LONDON — The Americans left as champions four years ago and returned thinking they were even better.
This U.S. men's Olympic basketball team was an improved model over the 2008 version, players insisted, so versatile, so athletic that not only would they beat those gold medalists, but they could even take a game from the Dream Team.
The stats back them up, and a place in history is awaiting this group of Americans — on one condition.
"I thought we had the potential to be really good, better than the '08 team, but the '08 team brought home gold, so we've got some unfinished business still left," LeBron James said Saturday.
It comes today against Spain, the team the Americans beat in an Olympic classic at the 2008 Beijing Games.
The U.S. completed its climb back to the top of international basketball with a 118-107 victory, pulling away after Spain was within four points in the final 2½ minutes. The game was 40 end-to-end minutes of all offense, all the time, and the Americans have the ability to be more potent now.
They are averaging 116.7 points — just slightly off the Dream Team's record of 117.3 per game — and set the Olympic record with 156 in an 83-point victory over Nigeria. They are averaging 10 points more than the '08 squad and winning by eight more points per game, and with James, Kevin Durant, Kobe Bryant, and Carmelo Anthony, the U.S. has enough hot hands to fill an octopus.
"We obviously have a lot of talent. Our team here is pretty ridiculous," Bryant said.
The rematch between the world's No. 1 and No. 2 teams was widely expected coming into the games, but Spain hasn't always looked up to the challenge in London.
The Spaniards lost twice in the preliminary round, then fell into an 11-point halftime deficit against Russia in the semifinals after managing just 20 points — which is about seven minutes worth of work for the Americans.
Spain rallied for a 67-59 victory, saying afterward how rewarding it was just to get the gold-medal game while facing a number of injuries. As they hugged members of the Spanish royal family, then talked about the difficult circumstances they've overcome, they had the appearance of a team whose work was done, more ready for a vacation than another game within 48 hours.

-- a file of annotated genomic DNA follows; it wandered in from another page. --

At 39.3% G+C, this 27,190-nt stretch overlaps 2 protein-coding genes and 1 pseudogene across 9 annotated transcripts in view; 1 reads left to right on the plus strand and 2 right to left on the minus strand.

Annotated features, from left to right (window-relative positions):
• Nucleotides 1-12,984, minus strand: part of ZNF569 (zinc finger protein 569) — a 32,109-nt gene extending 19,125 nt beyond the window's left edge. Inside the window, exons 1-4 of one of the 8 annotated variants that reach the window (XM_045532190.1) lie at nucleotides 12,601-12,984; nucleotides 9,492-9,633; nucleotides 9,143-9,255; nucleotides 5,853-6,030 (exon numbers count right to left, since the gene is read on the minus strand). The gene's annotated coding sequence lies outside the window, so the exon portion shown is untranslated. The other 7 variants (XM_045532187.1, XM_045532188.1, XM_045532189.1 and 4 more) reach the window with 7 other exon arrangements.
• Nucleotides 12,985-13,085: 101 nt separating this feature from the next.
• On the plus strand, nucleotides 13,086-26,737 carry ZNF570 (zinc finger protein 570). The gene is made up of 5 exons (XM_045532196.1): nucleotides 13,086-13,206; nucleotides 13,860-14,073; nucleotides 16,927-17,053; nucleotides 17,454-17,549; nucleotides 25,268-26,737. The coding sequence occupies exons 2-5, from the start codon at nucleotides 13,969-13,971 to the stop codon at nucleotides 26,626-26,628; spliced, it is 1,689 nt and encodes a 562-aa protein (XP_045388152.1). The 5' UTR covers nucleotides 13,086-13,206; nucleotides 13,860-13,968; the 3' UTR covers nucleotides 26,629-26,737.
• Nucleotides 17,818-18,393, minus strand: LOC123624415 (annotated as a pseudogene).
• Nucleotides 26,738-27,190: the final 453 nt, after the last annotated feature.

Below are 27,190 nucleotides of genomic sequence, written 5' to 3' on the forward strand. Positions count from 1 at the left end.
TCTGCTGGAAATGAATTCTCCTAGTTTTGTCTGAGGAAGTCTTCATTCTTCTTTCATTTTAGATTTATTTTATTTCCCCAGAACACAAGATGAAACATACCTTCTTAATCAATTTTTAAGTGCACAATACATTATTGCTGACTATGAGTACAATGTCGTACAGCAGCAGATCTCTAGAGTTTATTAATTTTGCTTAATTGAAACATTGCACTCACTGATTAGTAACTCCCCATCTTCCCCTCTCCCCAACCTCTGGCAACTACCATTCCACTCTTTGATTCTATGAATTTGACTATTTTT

"I'm not buying that," James said. "It's the same story you hear from Boston every year. They're hurt, they're old, not going to be able to compete, and then next thing you know finals come around, Eastern Conference finals, and they're right there. So I'm not buying that."
Nor is Durant.
"They're probably fooling you guys," he said. "They're a really, really good team. They play hard, they're a tough team, competitive, so it's not going to be a walk in the park for us."
Spain brings size the U.S. can't match, with brothers Pau and Marc Gasol, and Oklahoma City forward Serge Ibaka, who has played professionally in the Spanish leagues and became a Spanish national last year. The Americans will be forced to have James or Anthony defend Marc Gasol, who was an NBA all-star this year and is much more of an threat then he was in Beijing.
"If I have to defend him, I have to keep him off the glass, rebound," James. "There's also two sides of the court. If I'm guarding him, he's got to guard me," James said.
Good luck with that, Marc.
James can cap off one of basketball's greatest individual seasons with a second gold medal and join Michael Jordan as the only players to win the NBA regular-season MVP, NBA Finals MVP, NBA title, and Olympic title in the same year.
Jordan did it in 1992.
The Americans returned to Barcelona last month and routed the Spaniards 100-78 in an exhibition game in which Spain rested Marc Gasol and backup point guard Sergio Rodriguez.
Rudy Fernandez, Spain's leading scorer in the 2008 final with 22 points, and fellow star Juan Carlos Navarro have battled injuries this year. The Spanish had already lost dazzling NBA rookie Ricky Rubio, who started for them four years ago and is a much better player now.
It's expected to be the last international game for Bryant and U.S. coach Mike Krzyzewski. It could be the final appearance in red, white, and blue for James and Anthony, rookies in 2004 when the U.S. hit its Olympic low point and now is poised to go out on top.
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